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Muiopotmos Or The Fate Of The Butterflie
by [?]

Therein two deadly weapons fixt he bore,
Strongly outlaunced towards either side,
Like two sharpe speares, his enemies to gore:
Like as a warlike brigandine, applyde
To fight, layes forth her threatfull pikes afore, 85
The engines which in them sad death doo hyde,
So did this flie outstretch his fearefull hornes,
Yet so as him their terrour more adornes.

Lastly his shinie wings, as silver bright,
Painted with thousand colours passing farre 90
All painters skill, he did about him dight:
Not halfe so manie sundrie colours arre
In Iris bowe; ne heaven doth shine so bright,
Distinguished with manie a twinckling starre;
Nor Iunoes bird, in her ey-spotted traine, 95
So manie goodly colours doth containe.

Ne (may it be withouten perill spoken)
The Archer-god, the sonne of Cytheree,
That ioyes on wretched lovers to be wroken*,
And heaped spoyles of bleeding harts to see, 100
Beares in his wings so manie a changefull token.
Ah! my liege Lord, forgive it unto mee,
If ought against thine honour I have tolde;
Yet sure those wings were fairer manifolde.
[* Wroken, avenged.]

Full many a ladie faire, in court full oft 105
Beholding them, him secretly envide,
And wisht that two such fannes, so silken soft
And golden faire, her Love would her provide;
Or that, when them the gorgeous flie had doft,
Some one that would with grace be gratifide 110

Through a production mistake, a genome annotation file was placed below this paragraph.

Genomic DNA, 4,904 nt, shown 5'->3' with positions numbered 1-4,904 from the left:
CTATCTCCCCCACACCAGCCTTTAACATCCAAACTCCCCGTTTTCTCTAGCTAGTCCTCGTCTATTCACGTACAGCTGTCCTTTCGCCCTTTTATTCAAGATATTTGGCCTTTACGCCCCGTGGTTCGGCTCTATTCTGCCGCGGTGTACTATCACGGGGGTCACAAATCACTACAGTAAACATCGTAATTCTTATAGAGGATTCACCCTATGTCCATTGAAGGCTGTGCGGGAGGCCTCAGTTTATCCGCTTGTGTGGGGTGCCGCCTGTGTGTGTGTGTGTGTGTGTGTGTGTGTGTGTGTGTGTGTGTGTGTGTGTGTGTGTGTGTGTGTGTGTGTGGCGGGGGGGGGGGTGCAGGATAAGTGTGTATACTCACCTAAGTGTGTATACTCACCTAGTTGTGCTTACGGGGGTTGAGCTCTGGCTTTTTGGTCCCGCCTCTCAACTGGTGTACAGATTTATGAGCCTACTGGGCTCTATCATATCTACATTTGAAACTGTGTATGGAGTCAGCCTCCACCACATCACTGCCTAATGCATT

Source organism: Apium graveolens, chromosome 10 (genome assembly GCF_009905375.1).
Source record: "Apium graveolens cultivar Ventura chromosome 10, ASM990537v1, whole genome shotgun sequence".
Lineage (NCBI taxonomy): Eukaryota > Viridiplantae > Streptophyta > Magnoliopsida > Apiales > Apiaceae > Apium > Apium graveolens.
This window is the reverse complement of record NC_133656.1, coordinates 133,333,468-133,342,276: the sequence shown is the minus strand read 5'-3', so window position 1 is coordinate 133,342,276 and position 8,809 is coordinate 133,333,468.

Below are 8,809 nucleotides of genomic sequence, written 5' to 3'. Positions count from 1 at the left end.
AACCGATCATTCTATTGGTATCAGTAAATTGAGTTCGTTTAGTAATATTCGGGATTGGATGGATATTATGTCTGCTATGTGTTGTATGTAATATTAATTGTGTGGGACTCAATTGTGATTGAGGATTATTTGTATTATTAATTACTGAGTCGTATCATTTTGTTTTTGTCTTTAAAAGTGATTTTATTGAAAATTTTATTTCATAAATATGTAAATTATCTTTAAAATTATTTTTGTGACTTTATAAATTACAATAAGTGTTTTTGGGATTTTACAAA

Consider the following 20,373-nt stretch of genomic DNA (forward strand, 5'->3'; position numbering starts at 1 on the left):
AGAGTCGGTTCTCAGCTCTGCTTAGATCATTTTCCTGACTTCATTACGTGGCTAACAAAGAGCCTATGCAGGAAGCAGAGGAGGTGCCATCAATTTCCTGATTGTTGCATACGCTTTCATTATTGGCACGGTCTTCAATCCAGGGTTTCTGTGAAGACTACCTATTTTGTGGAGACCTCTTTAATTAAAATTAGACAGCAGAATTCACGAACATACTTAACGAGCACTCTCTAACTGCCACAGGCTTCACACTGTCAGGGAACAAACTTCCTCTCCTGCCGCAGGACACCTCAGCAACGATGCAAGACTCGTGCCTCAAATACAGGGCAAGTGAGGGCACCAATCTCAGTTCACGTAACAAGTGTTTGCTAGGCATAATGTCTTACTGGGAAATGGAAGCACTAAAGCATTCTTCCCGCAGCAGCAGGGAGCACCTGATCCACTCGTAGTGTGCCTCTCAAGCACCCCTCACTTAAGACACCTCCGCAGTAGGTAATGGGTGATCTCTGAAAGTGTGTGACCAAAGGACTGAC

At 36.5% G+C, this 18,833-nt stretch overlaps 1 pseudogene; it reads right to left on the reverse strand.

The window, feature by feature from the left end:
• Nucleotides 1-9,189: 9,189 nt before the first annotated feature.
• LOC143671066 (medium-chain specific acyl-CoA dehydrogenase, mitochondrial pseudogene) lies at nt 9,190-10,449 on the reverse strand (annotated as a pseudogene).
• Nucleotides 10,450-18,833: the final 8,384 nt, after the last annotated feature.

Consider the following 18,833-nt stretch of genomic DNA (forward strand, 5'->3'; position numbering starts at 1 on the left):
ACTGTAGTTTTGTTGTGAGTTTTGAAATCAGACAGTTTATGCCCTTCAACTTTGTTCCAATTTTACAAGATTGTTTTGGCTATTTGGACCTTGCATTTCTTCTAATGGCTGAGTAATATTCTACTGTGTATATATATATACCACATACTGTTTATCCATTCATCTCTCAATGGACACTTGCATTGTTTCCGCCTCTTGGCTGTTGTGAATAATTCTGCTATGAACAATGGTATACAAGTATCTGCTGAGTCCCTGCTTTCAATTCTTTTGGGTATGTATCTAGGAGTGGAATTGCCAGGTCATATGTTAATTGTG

From him would steale them privily away,
And bring to her so precious a pray.

Report is that Dame Venus on a day,
In spring when flowres doo clothe the fruitful ground,
Walking abroad with all her nymphes to play, 115
Bad her faire damzels flocking her arownd
To gather flowres, her forhead to array.
Emongst the rest a gentle nymph was found,
Hight Astery, excelling all the crewe
In curteous usage and unstained hewe. 120

Who, being nimbler ioynted than the rest,
And more industrious, gathered more store
Of the fields honour than the others best;
Which they in secret harts envying sore,
Tolde Venus, when her as the worthiest 125
She praisd’, that Cupide (as they heard before)
Did lend her secret aide in gathering
Into her lap the children of the Spring,

Whereof the goddesse gathering iealous feare,–
Not yet unmindfull how not long agoe 130
Her sonne to Psyche secrete love did beare,
And long it close conceal’d, till mickle woe
Thereof arose, and manie a rufull teare,–
Reason with sudden rage did overgoe;
And, giving hastie credit to th’accuser, 135
Was led away of them that did abuse her.